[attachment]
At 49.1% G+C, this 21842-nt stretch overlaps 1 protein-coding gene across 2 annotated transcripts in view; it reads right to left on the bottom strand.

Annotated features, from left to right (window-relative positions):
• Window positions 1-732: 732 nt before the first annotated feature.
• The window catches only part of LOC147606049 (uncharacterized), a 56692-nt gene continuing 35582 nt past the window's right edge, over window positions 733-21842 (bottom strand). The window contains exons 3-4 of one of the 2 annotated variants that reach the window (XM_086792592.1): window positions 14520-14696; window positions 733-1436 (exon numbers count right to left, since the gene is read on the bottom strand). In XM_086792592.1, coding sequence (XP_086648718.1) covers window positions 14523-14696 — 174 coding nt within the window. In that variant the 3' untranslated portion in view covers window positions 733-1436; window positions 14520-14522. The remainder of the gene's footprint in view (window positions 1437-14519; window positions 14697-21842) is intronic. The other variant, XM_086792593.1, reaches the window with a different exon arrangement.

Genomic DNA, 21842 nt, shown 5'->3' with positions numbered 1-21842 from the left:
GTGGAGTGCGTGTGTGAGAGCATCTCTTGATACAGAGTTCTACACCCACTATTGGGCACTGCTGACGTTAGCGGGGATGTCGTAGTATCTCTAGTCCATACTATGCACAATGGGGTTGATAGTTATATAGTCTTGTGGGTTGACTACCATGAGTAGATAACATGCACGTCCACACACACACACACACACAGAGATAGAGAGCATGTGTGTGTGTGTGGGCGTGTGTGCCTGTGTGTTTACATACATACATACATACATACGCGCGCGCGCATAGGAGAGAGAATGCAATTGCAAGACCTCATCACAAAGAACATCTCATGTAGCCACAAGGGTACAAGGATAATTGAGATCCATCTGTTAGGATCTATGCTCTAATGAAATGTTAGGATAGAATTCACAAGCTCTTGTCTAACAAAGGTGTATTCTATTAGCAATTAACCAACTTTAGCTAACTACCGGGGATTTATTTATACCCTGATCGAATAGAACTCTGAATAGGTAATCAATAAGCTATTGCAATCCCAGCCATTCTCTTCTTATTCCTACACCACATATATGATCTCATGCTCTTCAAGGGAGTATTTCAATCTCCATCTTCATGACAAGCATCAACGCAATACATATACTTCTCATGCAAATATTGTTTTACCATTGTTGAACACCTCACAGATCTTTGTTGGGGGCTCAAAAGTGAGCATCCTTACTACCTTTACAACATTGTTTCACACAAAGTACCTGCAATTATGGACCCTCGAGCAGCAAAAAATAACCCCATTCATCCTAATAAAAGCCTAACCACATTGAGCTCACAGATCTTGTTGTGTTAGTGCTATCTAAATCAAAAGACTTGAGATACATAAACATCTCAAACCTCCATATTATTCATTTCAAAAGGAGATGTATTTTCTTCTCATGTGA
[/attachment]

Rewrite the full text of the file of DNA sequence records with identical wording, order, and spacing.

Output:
At 49.1% G+C, this 21842-nt stretch overlaps 1 protein-coding gene across 2 annotated transcripts in view; it reads right to left on the bottom strand.

Annotated features, from left to right (window-relative positions):
• Window positions 1-732: 732 nt before the first annotated feature.
• The window catches only part of LOC147606049 (uncharacterized), a 56692-nt gene continuing 35582 nt past the window's right edge, over window positions 733-21842 (bottom strand). The window contains exons 3-4 of one of the 2 annotated variants that reach the window (XM_086792592.1): window positions 14520-14696; window positions 733-1436 (exon numbers count right to left, since the gene is read on the bottom strand). In XM_086792592.1, coding sequence (XP_086648718.1) covers window positions 14523-14696 — 174 coding nt within the window. In that variant the 3' untranslated portion in view covers window positions 733-1436; window positions 14520-14522. The remainder of the gene's footprint in view (window positions 1437-14519; window positions 14697-21842) is intronic. The other variant, XM_086792593.1, reaches the window with a different exon arrangement.

Genomic DNA, 21842 nt, shown 5'->3' with positions numbered 1-21842 from the left:
GTGGAGTGCGTGTGTGAGAGCATCTCTTGATACAGAGTTCTACACCCACTATTGGGCACTGCTGACGTTAGCGGGGATGTCGTAGTATCTCTAGTCCATACTATGCACAATGGGGTTGATAGTTATATAGTCTTGTGGGTTGACTACCATGAGTAGATAACATGCACGTCCACACACACACACACACACAGAGATAGAGAGCATGTGTGTGTGTGTGGGCGTGTGTGCCTGTGTGTTTACATACATACATACATACATACGCGCGCGCGCATAGGAGAGAGAATGCAATTGCAAGACCTCATCACAAAGAACATCTCATGTAGCCACAAGGGTACAAGGATAATTGAGATCCATCTGTTAGGATCTATGCTCTAATGAAATGTTAGGATAGAATTCACAAGCTCTTGTCTAACAAAGGTGTATTCTATTAGCAATTAACCAACTTTAGCTAACTACCGGGGATTTATTTATACCCTGATCGAATAGAACTCTGAATAGGTAATCAATAAGCTATTGCAATCCCAGCCATTCTCTTCTTATTCCTACACCACATATATGATCTCATGCTCTTCAAGGGAGTATTTCAATCTCCATCTTCATGACAAGCATCAACGCAATACATATACTTCTCATGCAAATATTGTTTTACCATTGTTGAACACCTCACAGATCTTTGTTGGGGGCTCAAAAGTGAGCATCCTTACTACCTTTACAACATTGTTTCACACAAAGTACCTGCAATTATGGACCCTCGAGCAGCAAAAAATAACCCCATTCATCCTAATAAAAGCCTAACCACATTGAGCTCACAGATCTTGTTGTGTTAGTGCTATCTAAATCAAAAGACTTGAGATACATAAACATCTCAAACCTCCATATTATTCATTTCAAAAGGAGATGTATTTTCTTCTCATGTGA